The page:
Home Brew Kombucha

I started drinking Kombucha in college when I wanted something fancy, but didn’t want anything alcoholic. The light carbonation is AMAZING and I found awesome flavors like white tea & rose, lavender with blueberry & ginger, raspberry with lemon & ginger, etc. It’s sort of tangy, sort of sweet, sort of sparkly. I was hooked!

The probiotics in kombucha have great health benefits like increased digestive health and immunity. I even found when I had gestational diabetes years later that it didn’t affect my fasting glucose level, so I could still enjoy a sweet, cool treat. The only problem was my habit got expensive!

A few years after I started drinking it, a friend of mine introduced me to how to brew it myself. It tasted alright, but I never figured out how to get it carbonated like at the store! Fast forward five more years and a woman at my church introduced me to the not-so-secret but oh-so-fabulous world of the second ferment. We now go through about 1 1/4 gallons each week (we brew 1 gallon, but then dilute it with juice when we carbonate it). My husband won’t cook, but he’ll go to town experimenting with kombucha flavors, and our three year old loves drinking the stuff.

bucha two


  • 1 gallon-sized glass jar
  • 1 5-qt or larger pot
  • 8 tea bags of either black, green, or rooibos tea*
  • 1 C white sugar**
  • 1 SCOBY (Symbiotic Culture of Bacteria & Yeast AKA the thing in the jar above that looks like a jellyfish/snot rocket)***
  • 1 C starter liquid (previously brewed kombucha)
  • tea towel and yarn


  • e-z cap bottles that were designed for pressure**** (I use 16 oz ones)
  • Juice or fruit


  1. Bring 1 gallon of water to a boil and add tea bags. Brew for ~5 minutes, then remove bags and stir in sugar until dissolved. Cover and let cool completely.
  2. Wash your hands and your glass jar. Dry the completely. Place the SCOBY and starter liquid into the jar. Carefully pour the tea into the jar. Do not fill all the way to the rim!
  3. Cover jar with tea towel and tie yarn around to keep it in place.
  4. Kombucha will be ready in ~7 days depending on the warmth of your kitchen and the strength of your SCOBY. I start checking after 4-5 days in the summer, but sometimes go as long as 10 days in the winter. Sometimes in the winter I use a seed mat to warm the jar and speed up the process (that’s the black mat mine is sitting on above)
  5. Once kombucha tastes “done” (no longer sugary sweet, not yet overly vinegary), you’ll want to either bottle it for a second ferment, or bottle it and put it in the fridge. Keep one cup of brew as “starter” for your next batch and start back at step one!


  1. To do second ferment, mix either 90% kombucha/10% fresh fruit or 75% kombucha/25% juice in the ez-cap bottles.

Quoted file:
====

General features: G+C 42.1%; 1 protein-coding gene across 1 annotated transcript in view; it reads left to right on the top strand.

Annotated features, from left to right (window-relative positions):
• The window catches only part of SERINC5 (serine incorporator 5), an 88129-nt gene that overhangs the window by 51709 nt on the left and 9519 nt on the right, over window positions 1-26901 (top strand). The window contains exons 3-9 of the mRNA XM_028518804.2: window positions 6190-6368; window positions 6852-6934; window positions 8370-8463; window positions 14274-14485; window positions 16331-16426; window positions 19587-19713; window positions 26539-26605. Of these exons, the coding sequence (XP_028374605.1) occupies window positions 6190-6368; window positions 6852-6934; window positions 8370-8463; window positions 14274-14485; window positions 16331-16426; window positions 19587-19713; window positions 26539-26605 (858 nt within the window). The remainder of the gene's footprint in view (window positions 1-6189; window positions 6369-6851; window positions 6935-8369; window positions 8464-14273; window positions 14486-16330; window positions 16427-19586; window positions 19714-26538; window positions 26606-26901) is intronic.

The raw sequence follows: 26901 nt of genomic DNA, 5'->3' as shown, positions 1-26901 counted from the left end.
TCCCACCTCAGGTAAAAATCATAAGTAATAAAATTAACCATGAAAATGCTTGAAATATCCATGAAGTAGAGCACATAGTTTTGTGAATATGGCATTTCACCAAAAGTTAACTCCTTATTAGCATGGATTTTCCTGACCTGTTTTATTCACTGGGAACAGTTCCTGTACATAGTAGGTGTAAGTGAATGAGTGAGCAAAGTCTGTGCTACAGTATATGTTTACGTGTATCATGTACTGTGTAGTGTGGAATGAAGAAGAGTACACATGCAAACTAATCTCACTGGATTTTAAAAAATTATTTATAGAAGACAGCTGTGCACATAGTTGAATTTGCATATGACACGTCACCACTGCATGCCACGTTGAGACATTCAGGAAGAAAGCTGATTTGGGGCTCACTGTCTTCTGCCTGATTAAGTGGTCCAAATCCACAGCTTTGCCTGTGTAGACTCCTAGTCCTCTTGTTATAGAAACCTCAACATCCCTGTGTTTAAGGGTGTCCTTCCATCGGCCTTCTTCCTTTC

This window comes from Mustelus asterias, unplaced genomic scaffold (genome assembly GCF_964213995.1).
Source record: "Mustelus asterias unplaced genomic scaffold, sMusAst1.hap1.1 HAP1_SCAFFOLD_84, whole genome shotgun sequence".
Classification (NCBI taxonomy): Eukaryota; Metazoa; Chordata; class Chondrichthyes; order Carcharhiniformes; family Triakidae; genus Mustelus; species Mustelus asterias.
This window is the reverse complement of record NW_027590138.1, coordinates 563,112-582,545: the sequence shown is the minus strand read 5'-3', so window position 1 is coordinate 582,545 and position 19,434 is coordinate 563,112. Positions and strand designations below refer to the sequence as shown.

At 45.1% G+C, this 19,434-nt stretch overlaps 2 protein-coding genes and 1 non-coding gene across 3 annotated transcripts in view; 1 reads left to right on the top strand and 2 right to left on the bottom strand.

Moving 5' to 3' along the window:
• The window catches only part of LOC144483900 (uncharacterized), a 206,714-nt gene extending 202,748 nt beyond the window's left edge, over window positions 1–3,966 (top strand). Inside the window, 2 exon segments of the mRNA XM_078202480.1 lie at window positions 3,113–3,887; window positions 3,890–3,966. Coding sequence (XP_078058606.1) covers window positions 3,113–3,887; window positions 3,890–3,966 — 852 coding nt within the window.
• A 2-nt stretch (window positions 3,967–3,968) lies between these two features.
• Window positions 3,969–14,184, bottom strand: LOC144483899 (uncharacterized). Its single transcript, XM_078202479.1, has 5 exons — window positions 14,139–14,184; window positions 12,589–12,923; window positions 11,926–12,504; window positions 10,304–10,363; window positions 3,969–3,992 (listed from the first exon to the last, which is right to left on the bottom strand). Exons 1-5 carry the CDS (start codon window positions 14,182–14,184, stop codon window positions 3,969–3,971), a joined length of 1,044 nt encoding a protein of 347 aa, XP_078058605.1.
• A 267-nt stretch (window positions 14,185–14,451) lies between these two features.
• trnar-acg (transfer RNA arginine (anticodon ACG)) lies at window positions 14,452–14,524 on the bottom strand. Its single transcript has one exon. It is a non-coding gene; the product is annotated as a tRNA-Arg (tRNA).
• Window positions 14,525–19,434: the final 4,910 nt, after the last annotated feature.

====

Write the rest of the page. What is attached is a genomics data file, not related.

2. Secure lids on bottles. I am terrified they will explode, so I burp them at LEAST twice a day. Some people don’t and swear it makes them carbonate faster (but… may explode… so take that for what it’s worth).
  3. Second ferment varies a lot depending on what is in it, temperature, strength of kombucha. I’ve had mine take anywhere from 2-7 days. I watch to see how fizzy they are when I burp them. When they’re as fizzy as I like, I pop them in the fridge to stop the fermentation. I don’t strain mine until I’m serving it.



  • Anything with ginger! Ginger helps it carbonate better!
  • Frozen blueberries + ginger (frozen carbonates more somehow)
  • Guava juice
  • Grape juice + lemon juice + ginger
  • Pineapple
  • Strawberry kiwi + ginger


* PLAIN tea. Don’t go for flavored ones. Even earl grey & chai have spices and oils that can mess with the SCOBY. Save fancy flavoring for the second ferment!

** Yes, granulated sugar. The white stuff. It feeds the SCOBY better than honey, stevia, coconut sugar, sugar in the raw, etc. which can harm or even kill the SCOBY!)

*** I got my SCOBY from a friend who brews her own kombucha. Every few cycles you will end up giving one away or tossing it. I hear you can order them or have them shipped, but I’ve never tried

**** Careful! Don’t get swing cap bottles that are square, or that come from somewhere like IKEA. These often either won’t hold pressure or will burst because they are not strong enough. Ones for brewing beer are perfect.

Lastly, I highly recommend searching Facebook for Kombucha/fermentation groups! They have been super helpful to me in figuring out if my SCOBY looks “normal” or not and troubleshooting any issues I’ve had.



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